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Monday, January 30, 2023
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"A League of Their Own" promotional poster, courtesy of Amazon Prime Video

Finally, a brilliant queer TV Comedy: ‘A League of Their Own’

The new show based on the 1992 movie and the true story of the All-American Girls Baseball League is a rare depiction of diversity within queerness.

“A League of Their Own” is a period sports comedy-drama television series co-created by Will Graham and Abbi Jacobson. This rendition of the 1992 movie “A League of Their Own,” which featured Madonna, Rosie O'Donnell, Tom Hanks and other stars, is wonderfully done and has a new explicit feature: queerness. The 2022 series stars Abbi Jacobson, D’Arcy Carden and Chanté Adams from “Broad City,” “A Good Place” and “Roxanne Roxanne,” respectively. 

“A League of Their Own” portrays friendship, sports, family, love and triumph, alongside issues such as racism, sexism and homophobia. The show possesses multitudes, and that is what makes it so delightful. 

It is also hilarious and relatable. 

Whether you identity with queerness, love sports or are just looking for a good laugh, this show is for you. 

Queer representation

“A League of Their Own” does much more than provide entertainment. 

There is a constant battle for queer representation on the TV screen. There is increasing representation of gay characters on TV shows like “Schitt's Creek,” “Modern Family” and “Will and Grace,” but this tends to be white and male — ignorant of the wide array of queerness and the reality of intersectional identity.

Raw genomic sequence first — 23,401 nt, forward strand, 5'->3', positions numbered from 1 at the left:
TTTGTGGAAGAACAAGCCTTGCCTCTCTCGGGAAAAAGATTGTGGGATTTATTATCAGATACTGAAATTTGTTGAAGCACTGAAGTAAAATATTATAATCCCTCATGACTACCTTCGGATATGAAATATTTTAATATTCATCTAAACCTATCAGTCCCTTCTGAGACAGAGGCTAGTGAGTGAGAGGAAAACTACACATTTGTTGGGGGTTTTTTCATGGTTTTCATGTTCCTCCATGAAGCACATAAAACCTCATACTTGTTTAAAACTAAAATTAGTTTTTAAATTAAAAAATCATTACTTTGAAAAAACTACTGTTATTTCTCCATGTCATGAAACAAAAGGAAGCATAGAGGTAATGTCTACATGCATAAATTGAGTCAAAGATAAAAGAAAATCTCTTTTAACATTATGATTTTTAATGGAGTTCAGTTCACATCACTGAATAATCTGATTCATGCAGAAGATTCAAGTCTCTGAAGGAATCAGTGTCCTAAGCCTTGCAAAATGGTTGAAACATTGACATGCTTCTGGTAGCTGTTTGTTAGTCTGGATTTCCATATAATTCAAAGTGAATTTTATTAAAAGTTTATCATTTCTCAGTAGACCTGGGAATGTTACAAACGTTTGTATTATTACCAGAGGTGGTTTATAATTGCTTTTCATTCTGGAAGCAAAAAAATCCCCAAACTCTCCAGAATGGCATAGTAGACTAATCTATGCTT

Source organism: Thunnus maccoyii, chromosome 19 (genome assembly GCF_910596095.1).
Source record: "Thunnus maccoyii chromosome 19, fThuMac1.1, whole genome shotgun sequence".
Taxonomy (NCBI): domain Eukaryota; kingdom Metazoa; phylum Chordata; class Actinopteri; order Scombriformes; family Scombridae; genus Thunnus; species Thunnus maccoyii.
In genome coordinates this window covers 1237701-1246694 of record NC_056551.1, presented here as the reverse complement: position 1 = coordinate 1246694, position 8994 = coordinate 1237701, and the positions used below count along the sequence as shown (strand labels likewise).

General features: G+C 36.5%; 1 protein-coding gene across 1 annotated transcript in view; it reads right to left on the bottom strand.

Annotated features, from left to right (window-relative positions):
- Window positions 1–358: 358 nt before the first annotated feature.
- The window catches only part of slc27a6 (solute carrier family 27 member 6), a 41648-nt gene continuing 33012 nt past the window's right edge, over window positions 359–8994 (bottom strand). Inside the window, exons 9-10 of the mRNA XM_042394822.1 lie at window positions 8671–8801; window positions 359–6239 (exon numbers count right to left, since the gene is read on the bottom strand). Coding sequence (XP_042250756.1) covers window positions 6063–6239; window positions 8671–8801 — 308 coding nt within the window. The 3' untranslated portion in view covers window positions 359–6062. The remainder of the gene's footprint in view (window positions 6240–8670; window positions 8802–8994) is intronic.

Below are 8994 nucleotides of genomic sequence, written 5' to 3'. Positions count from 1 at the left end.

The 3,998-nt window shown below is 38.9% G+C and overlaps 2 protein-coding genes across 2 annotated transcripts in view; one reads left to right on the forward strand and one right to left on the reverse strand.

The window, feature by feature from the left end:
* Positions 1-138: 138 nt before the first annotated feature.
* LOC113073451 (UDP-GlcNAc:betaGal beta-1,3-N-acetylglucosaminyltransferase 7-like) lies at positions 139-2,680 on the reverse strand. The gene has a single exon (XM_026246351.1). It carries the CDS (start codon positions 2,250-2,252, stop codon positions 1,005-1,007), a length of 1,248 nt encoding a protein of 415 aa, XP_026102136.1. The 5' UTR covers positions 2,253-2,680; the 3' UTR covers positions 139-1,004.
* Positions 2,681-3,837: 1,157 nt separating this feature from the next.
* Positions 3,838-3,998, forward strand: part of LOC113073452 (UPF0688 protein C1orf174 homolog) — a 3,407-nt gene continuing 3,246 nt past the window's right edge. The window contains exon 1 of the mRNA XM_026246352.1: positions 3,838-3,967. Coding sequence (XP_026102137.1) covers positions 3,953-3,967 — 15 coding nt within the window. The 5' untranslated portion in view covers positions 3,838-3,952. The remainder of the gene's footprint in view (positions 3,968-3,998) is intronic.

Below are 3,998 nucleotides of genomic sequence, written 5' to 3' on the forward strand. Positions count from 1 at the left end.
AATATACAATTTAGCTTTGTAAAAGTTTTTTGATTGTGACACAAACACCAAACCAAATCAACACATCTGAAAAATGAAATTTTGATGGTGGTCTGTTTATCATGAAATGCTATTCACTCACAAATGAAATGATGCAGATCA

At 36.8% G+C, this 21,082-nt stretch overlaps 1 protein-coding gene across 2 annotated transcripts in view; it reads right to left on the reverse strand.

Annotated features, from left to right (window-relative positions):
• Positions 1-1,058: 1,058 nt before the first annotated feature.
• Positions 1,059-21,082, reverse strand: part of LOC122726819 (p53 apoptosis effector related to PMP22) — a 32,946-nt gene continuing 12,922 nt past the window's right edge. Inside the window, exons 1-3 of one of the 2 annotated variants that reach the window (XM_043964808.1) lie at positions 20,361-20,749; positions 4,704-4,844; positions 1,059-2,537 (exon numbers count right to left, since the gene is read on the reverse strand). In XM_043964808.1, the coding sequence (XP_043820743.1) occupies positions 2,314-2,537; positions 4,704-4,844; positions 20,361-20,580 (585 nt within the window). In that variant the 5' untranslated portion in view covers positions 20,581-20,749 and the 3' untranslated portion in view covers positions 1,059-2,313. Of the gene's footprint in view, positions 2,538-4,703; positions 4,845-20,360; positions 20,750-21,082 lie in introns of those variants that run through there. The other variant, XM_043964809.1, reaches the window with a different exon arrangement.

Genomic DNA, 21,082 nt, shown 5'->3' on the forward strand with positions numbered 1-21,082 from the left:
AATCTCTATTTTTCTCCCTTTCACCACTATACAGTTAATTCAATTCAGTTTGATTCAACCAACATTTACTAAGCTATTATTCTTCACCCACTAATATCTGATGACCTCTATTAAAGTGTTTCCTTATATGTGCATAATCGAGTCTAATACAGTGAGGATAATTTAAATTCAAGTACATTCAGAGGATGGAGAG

This is not an accurate portrayal. Gay men are predominantly represented on TV screens, while in reality, the LGB community is reportedly 33% gay men, 52% bisexual and 17% lesbian. 

Unfortunately, depictions of queerness for women often follow common stereotypes of same-sex love and sex such as it being the ultimate straight-male fantasy.

In TV shows and movies, female queerness is often catered towards the male gaze. Queer women characters are often restrained to idealized feminine markers designed to keep heterosexual male audiences comfortable. Reagan in “New Girl” and cheerleaders Brittany and Santana in “Glee” fit into this stringent box the industry has drawn the lines of. 

There has been a gap in the realm of female queer representation that “A League of Their Own” beautifully begins to fill. There are superbly presented portrayals of Black, bisexual and butch identity. 

Sexuality is a spectrum; no person is the exact same or has the same experience. While some comfortably fit into stringent definitions of gay, straight and bisexual, this is not always the case. There are nuances that are crucial to highlight. This is exactly why shows like “A League of Their Own” are so important. 

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Representation is important. 

However, this show is not without caveats. The Jewish representation is disappointing and outdated for a show that seeks to rid stereotypes and break binaries — and does so in every other way. The only identifiably Jewish character, Shirley Cohen, is the only openly homophobic character on the show. 

Cohen’s entire personality is neurotic, anxious, annoying and homophobic. I hoped we were done with stereotypes in this newer rendition of the show. “A League of Their Own” accurately and beautifully depicts queer love, which has often been mocked and considered taboo. Why can't it do the same with its Jewish representation?

As a queer woman, I find solace in this show. As a Jewish woman, it is disappointing.

Beyond this caveat, “A League of Their Own” tells a beautiful story of laughter, baseball, love, queerness and friendship.

I recommend you watch this brilliant queer TV comedy, “A League of Their Own.” You can find it on Amazon Prime.

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